Ventilator assist devices (VADs) are for patients who are unable to breathe on their own. These machines provide pressurized air into the patient’s lungs. The air flow is adjusted manually by a caregiver depending on the needs of the patient.

What are the types of ventilators?

There are two main types of ventilators: volume-controlled (VC) and pressure-controlled (PC). Each type has its specific use.

A VC machine measures the amount of air going into your lungs and makes adjustments as needed. A PC machine measures the pressure in your airways and adjusts the pressure of the air coming from the machine to open up your airways.

A PC machine is often used to prevent the chest from collapsing during sleep (a common problem in people with obstructive sleep apnea). A PC machine is also used when someone needs help breathing but does not need as much air, such as someone with a neuromuscular disease (such as muscular dystrophy).

A VC machine is often used for long-term breathing support because it provides a set amount of air.

What is a bilevel positive airway pressure (BPAP) device?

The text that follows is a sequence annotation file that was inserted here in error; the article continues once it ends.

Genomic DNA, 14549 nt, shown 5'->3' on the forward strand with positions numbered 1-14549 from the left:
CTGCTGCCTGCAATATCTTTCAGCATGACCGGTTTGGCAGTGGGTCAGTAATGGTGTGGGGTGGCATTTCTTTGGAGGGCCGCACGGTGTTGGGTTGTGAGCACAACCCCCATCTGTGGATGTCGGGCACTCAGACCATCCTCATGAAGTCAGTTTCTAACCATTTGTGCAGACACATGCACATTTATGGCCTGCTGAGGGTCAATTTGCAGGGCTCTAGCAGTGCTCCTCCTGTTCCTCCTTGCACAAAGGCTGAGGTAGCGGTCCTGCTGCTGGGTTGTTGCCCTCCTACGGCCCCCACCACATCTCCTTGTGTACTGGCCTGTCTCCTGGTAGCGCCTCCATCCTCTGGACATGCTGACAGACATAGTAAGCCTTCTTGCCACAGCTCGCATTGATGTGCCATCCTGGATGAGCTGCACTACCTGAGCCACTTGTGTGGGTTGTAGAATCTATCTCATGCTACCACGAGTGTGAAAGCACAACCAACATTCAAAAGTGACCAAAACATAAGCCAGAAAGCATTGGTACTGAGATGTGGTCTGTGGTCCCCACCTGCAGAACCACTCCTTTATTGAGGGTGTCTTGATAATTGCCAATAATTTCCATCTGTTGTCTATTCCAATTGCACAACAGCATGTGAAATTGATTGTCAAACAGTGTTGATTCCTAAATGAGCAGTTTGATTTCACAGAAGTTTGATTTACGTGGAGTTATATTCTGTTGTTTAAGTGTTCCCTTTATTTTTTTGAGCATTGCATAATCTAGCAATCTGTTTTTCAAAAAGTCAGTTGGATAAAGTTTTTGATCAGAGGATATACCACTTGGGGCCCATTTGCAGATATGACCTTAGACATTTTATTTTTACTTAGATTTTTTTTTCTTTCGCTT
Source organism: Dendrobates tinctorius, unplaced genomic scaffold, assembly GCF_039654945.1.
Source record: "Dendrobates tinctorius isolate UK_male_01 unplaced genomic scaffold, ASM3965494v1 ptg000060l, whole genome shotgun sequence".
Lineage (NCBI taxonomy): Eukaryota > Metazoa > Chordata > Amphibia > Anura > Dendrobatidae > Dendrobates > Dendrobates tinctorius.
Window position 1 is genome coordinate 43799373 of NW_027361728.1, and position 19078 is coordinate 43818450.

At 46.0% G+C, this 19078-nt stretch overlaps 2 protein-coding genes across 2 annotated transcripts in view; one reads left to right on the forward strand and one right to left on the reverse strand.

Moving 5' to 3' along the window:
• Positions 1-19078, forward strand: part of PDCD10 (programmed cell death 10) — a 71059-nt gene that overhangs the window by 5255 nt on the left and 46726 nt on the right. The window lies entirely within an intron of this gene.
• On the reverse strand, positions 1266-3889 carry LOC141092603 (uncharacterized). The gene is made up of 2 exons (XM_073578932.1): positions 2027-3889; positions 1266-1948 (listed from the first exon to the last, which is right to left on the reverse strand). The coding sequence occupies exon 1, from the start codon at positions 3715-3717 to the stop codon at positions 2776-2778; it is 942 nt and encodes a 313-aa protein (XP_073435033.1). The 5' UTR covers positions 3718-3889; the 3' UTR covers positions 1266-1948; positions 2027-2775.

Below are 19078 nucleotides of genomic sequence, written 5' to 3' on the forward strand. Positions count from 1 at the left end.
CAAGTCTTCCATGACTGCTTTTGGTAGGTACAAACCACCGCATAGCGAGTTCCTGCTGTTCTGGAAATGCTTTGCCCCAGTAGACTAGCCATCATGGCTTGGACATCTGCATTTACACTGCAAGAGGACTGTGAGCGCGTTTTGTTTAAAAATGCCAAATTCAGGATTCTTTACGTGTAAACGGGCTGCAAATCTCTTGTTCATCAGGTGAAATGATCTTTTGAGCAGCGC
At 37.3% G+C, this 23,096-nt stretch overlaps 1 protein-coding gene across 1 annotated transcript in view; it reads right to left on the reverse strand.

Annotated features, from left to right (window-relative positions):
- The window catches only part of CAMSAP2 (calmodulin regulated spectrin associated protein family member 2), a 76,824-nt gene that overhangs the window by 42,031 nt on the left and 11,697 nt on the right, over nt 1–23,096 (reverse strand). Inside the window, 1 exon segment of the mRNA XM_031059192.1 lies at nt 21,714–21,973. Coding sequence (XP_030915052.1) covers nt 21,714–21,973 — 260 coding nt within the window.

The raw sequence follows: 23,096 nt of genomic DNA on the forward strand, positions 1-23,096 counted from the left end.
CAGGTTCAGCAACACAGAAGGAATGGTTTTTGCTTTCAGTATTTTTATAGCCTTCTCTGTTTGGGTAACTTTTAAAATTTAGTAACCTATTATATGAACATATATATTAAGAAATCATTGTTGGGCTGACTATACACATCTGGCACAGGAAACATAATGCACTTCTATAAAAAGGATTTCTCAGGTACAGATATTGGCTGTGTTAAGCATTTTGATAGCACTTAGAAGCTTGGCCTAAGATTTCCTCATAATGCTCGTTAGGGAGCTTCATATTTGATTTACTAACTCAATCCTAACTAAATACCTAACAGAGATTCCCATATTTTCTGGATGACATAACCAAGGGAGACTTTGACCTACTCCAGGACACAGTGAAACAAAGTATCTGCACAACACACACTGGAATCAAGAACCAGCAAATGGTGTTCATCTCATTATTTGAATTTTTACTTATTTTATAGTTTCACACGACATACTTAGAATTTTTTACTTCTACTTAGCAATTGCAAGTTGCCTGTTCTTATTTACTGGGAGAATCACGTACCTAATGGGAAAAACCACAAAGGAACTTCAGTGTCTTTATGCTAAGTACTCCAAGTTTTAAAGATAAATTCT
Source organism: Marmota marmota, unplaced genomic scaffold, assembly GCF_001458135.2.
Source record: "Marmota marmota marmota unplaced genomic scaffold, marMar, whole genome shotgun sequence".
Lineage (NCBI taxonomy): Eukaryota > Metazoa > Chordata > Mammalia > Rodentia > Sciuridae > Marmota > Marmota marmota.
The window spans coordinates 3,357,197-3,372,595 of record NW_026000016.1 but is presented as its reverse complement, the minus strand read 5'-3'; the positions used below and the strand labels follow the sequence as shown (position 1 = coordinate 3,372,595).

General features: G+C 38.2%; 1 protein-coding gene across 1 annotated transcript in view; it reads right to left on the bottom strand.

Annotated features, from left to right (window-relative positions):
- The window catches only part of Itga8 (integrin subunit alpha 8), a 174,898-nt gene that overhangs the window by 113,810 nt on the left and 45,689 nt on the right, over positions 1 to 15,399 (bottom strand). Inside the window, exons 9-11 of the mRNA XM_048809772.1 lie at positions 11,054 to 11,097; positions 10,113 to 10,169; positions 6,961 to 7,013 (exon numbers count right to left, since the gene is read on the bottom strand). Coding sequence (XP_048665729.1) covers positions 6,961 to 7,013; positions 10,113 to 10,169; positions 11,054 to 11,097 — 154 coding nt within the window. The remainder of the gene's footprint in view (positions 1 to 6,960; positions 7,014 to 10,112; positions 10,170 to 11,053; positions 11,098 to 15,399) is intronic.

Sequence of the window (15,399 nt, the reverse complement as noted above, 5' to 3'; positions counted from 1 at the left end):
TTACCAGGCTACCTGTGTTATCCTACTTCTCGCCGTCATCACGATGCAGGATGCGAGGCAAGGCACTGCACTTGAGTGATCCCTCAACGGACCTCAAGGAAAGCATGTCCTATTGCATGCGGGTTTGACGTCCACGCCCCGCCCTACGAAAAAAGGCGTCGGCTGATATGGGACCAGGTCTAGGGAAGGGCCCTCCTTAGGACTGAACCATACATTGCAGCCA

A bilevel positive airway pressure (BPAP) device is a machine that helps with both the inhalation and exhalation process. It consists of two parts: an inspiratory limb and an expiratory limb. During inhalation, air is supplied under positive pressure and this air supply is seamless from inhalation to exhalation. The expiratory limb of the machine allows the patient to breathe out and creates a slight negative pressure, which helps draw air into the lungs.

What is non-invasive ventilation (NIV)?

Non-invasive ventilation (NIV) is a type of ventilator that provides air pressure to help a person breathe without having tubes or a mask inside their mouth or nose. It is connected to a mask, which is worn on the face. An increase in air pressure from the machine causes the chest to expand and allows the person to inhale. The reduction of air pressure allows the chest to deflate and lets the person exhale.

What does non-invasive mean?

Non-invasive means that no part of the ventilator is inserted into the patient’s body. No surgical incisions are made and no surgery is needed for setup. A non-invasive ventilator, like the bi-level positive airway pressure (BPAP) device, is used to treat someone who is having trouble breathing by blowing air into their lungs. The mask is strapped on the patient’s face and air tubes connect the mask to the machine.

What is a tracheostomy?

A tracheostomy is an opening created in the trachea, or windpipe, and kept open with a cuffed tube. This is often called a “trach.” This breathing tube is placed into the windpipe through an incision in the neck. This surgery is performed in an operating room and requires general anesthesia.